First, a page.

|Decision-making process on field technology for process management|
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Strategic, tactical, and operative decisions are made on the various aspects of business operations. The vision of an industrial enterprise must take into consideration the changes in its operational environment and the leadership practices. Decision-making is supported by analyses, models, and computer-aided tools [30,31,32]. Technological advances have an impact on the business of industrial enterprises and their use of new innovations. Industrial innovations contribute to increased productivity and the diversification of production and products, they help to create better, more challenging jobs and to minimize risks. This study aims to improve decision-making in questions of field technology towards better productivity and efficiency [75,76,77,78]. Making good decisions can be enhanced by goal-oriented, analytical activity of the users of field technology aimed at maximising the use of technology. On the other hand, decision-making is complicated by various factors, including external aspects: the decision-maker is faced with a number of possible choices, and must fit together the activities of the enterprise and environmental considerations [17,79,80].
In this section, we take a closer look at the decision-making process. Its classifications will first be discussed, followed by an analysis of how decisions are made, and finally we will take a look at various models for decision-making. Siddall has classified the process from a problem-oriented perspective, using the following categories: the choice of design option, design optimization, specification, productivity factors, and risks. All of these problems are also encountered when making decisions concerning field technology .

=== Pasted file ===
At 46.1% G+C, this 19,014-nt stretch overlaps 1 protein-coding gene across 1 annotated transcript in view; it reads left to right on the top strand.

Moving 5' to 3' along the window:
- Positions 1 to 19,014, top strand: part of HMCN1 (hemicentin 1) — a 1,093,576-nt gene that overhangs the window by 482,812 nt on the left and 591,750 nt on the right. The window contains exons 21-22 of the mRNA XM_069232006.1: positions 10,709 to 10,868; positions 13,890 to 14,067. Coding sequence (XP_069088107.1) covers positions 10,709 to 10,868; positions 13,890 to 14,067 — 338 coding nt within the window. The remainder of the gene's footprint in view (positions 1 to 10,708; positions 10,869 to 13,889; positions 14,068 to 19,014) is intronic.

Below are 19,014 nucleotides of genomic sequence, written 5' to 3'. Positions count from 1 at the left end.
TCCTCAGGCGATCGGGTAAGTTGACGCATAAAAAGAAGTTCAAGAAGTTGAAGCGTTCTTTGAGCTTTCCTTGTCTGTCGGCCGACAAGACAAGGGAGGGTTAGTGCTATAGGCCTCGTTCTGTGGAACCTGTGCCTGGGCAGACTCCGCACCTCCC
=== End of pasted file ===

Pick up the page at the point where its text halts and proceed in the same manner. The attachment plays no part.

Long-term decisions have an impact on process changes, functional procedures and maintenance, and also on safety, performance, costs, human factors and organisations. Short-term decisions deal with daily actions and their risks. Decision-making is facilitated by an analysis that incorporates a classification of one’s own views, calculating numerocal values, translating the analysis results into concrete properties, and a numerical evaluation of the properties. One method applied for this purpose is the Analytic Hierarchy Process (AHP) model. This model, which has many features in common with the multivariable decision-making model (MCDM) applied in this research, is also suited for field technology decision-making that aims at making the correct choices both in the short and in the long term (cf. Chapter 7.1) .
Holmberg et al. [77,78,83] describe decision-making and decision analysis in the same way as Fig. 10. In order to combine analysis and technical knowledge, an analysis of consequences and usage is used together with a probability estimation of safety factors. Decision analysis has the benefit that it gives information of facts and alternatives, in addition to calculated estimates. Quantitative and qualitative factors, the extent of knowledge, and the analyzed information are evaluated by means of various approximation methods, and the safety of the options is estimated using probability calculations according to the Probability Safety Assessment (PSA). The phases of decision analysis are [77,78,83,84]:
Structuring the decision problem and identifying decision alternatives
Defining the objectives of the decision
Defining performance measures or variables for the quantification of decision objectives
Identifying critical uncertain variables